I don’t know how many cities, workplaces, and university campuses
had Martin Luther King Jr. celebrations. Don’t know how many sang and
swayed to songs like “We Shall Overcome” and “We Shall Not Be Moved.”
Don’t know how many times Black hands linked with White ones, and White
lips strained for Black cheeks, or Black arms groped White shoulders.
It had to happen thousands of times on January 19 all over the country,
because our nation is one committed to the process of celebrating Dr.
Martin Luther King Jr.’s dream.
What is the dream that we celebrate, though?
In many ways Dr. King’s dream has been hijacked by the Kuumbaya
crowd, the folks who would hum and moan cliches about the content of
our character, not the color of our skin. Dr. King’s dream has been
claimed by the people most comfortable with a vision of Dr. King
dreaming, sleeping, thinking about freedom.
The fact is, Dr. Martin Luther King Jr. didn’t simply dream about
freedom, he worked to make it happen. He was shot in 1968, not because
he was dreaming but because he was working to raise the wages of
garbage workers in Memphis, who were among the lowest-paid workers in
that city. As he mobilized to fight for fair wages, King spoke not only
of race, but of economic exploitation. Somehow, it is convenient for
people to remember King for his fiery talk about the way that the races
come together, but to forget he also was passionate about the ways our
economy tears us apart.
The themes of King Day celebrations rarely speak to the economy. I
had the privilege of participating in some of the celebrations, in
Asheville, North Carolina, on January 17, and at Shippensburg
University of Pennsylvania on January 19. I got a charge out of
watching young people sing, pantomime, and speak about Dr. King’s
dream, and their elders affirming their vision with important
statements. Themes at these events were powerful and strong, using
words like vision, millennium, love, and freedom. Along with the events
I visited, I reviewed invitations of dozens of other events. Peace,
justice, freedom, wisdom, and little mention of economic justice.
Dr. King’s most enduring vision, though, was his economic vision.
He was a biting critic of a capitalist system that exploited people. In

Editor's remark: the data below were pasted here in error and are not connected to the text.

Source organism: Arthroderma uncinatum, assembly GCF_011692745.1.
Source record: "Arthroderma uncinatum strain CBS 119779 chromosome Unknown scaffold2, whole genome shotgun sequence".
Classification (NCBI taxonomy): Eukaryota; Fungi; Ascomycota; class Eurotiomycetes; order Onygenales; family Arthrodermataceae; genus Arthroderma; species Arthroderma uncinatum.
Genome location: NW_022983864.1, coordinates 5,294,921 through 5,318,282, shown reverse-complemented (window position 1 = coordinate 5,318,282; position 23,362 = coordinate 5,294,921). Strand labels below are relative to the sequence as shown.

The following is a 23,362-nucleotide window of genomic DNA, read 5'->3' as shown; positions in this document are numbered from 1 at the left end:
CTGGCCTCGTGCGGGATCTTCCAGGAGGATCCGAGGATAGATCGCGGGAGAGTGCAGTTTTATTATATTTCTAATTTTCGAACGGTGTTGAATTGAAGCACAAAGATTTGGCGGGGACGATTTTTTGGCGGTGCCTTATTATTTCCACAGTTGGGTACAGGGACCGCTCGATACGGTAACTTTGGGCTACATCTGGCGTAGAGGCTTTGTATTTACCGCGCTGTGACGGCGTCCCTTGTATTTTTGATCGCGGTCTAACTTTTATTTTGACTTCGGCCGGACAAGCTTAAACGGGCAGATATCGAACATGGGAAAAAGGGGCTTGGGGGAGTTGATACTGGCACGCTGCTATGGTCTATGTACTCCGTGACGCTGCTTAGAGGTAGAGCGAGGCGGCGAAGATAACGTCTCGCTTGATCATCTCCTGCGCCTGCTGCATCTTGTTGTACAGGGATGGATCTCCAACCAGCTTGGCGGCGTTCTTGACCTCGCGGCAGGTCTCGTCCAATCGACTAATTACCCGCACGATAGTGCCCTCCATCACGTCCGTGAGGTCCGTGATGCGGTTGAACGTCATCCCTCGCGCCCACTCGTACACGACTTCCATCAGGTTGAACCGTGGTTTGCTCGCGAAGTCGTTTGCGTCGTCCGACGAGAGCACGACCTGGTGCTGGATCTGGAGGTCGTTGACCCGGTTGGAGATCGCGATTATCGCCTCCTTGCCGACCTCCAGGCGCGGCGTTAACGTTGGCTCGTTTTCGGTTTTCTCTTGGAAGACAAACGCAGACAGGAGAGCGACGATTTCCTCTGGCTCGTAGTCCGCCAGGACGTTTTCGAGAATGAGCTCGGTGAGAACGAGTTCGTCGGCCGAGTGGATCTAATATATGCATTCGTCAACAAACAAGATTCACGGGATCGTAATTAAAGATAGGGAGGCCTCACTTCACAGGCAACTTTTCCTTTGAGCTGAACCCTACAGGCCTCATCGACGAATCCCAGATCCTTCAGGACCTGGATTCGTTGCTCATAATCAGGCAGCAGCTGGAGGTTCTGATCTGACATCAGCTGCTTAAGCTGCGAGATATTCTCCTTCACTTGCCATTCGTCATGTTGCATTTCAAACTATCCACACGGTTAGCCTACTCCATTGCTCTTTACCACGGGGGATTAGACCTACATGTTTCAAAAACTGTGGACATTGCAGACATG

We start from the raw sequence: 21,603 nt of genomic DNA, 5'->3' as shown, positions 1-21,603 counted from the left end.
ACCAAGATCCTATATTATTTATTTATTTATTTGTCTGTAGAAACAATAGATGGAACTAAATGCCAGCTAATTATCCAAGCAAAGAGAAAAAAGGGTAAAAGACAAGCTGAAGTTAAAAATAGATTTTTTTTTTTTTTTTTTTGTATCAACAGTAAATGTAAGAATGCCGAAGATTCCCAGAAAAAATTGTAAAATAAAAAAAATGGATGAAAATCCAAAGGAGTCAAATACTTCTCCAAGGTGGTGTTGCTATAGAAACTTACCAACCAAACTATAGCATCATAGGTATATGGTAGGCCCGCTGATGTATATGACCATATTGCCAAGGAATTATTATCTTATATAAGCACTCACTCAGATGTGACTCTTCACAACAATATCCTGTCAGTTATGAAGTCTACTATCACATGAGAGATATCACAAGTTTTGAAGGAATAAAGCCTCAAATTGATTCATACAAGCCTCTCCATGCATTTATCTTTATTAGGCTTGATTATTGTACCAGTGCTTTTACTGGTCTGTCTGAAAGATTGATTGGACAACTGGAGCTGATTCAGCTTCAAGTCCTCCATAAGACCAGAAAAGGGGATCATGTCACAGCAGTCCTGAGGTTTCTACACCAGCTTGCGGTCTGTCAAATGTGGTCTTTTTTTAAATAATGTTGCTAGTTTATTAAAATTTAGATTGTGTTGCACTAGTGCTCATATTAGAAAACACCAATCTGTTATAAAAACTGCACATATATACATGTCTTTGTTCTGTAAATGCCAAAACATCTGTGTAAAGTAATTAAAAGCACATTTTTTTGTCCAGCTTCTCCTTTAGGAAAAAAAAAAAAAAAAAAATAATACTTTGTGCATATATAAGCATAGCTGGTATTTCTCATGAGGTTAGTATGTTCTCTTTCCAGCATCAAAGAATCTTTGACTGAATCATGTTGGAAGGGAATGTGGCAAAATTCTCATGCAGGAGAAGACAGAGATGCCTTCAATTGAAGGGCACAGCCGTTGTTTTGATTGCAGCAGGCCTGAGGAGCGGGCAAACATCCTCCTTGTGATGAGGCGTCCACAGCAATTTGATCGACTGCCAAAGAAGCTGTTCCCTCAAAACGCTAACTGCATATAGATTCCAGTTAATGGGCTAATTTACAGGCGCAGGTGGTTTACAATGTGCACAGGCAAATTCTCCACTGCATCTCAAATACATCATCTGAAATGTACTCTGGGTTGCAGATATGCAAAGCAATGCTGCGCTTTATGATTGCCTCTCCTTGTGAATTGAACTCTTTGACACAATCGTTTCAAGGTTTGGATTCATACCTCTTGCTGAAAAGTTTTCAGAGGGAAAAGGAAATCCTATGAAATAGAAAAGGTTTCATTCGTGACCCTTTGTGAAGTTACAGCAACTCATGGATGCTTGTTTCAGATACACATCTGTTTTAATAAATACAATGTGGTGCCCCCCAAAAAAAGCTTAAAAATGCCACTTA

his last address to the Southern Christian Leadership Conference,
titled “Where Do We Go From Here?,” King was passionate in his
criticism of the economic system as he experienced it.
“The movement must address itself to the question of restructuring
the whole of American society. There are forty million poor people
here, and one day we must ask the question, `Why are there forty
million poor people in America.’ And when you begin to ask that
question, you are raising questions about the economic system, about a
broader distribution of wealth. When you ask that question, you begin
to question the capitalistic economy. And I’m simply saying more and
more, we’ve got to begin to ask questions about the whole society. We
are called, upon to help the discouraged beggars in life’s marketplace.
But one day we must come to see that an edifice which produces beggars
needs restructuring. You see, my friends, when you deal with this, you
begin to ask the question, `Who owns the oil?’ You begin to ask the
question, `Who owns the iron ore?’ You begin to ask the question, `Why
is it that people have to pay water bills in a world that is two-thirds
water?’ These are questions that need to be asked.”
King went further, guessing that a question about capitalism might be viewed as an embrace of communism.
“Don’t think you have me in a bind today,” he said. “I’m not talking about communism.”
Still, he asserted, “The problem of racism, the problem of economic
exploitation, and the problem of war are all tied together. These are
the three evils that are interrelated.”
Dr. King asked us not to put him in a bind, but in many ways we
have. We bound him with the soft brush of freedom without action talk.
We pushed his vision without embracing his views. Too many people
refuse to deal with the fact that Dr. King was a controversial
political and economic strategist, not a benign race entertainer whose
“Content of Our Character” speech came without context.
There are those who hijack the dream and put it on ads that oppose
affirmative action. There are those who sanitize the dream and place it
in a political context that ignores Dr. King’s intent. There are those
who fine-tune the dream to eliminate its controversy. They all are, in
the vernacular, “tripping.”
And we are “tripping” because we have gone along with a philosophy
that makes poverty a crime, not a national problem. We treat people who
are poor as if they messed up, not as if the economy generated unequal
and uneven results.
Dr. King, on the other hand, so abhorred poverty that he described it as an abomination.
“The curse of poverty has no justification in our age,” wrote Dr.
King. “The time has come for us to civilize ourselves by the total,
direct, and immediate abolition of poverty.”
Instead of abolishing poverty, Americans have decided to both
demonize and Abandon the poor. We are singing, “We shall overcome
someday,” ignorant of the fact that some day never comes unless you
schedule it. We are swaying — Black and White, together — while
forgetting that Latinos, Asians, and Native Americans also have a stake
in the dream. We are providing gospel music, but no gospel action as a
backdrop to the dream.
It is much more comfortable to talk about a race-neutral dream than
to tackle economic reality. Perhaps this is why so many people who
believe in freedom sing and sway but have stopped to rest along the
way. We have put Dr. King”in a box,” and his vision is struggling to
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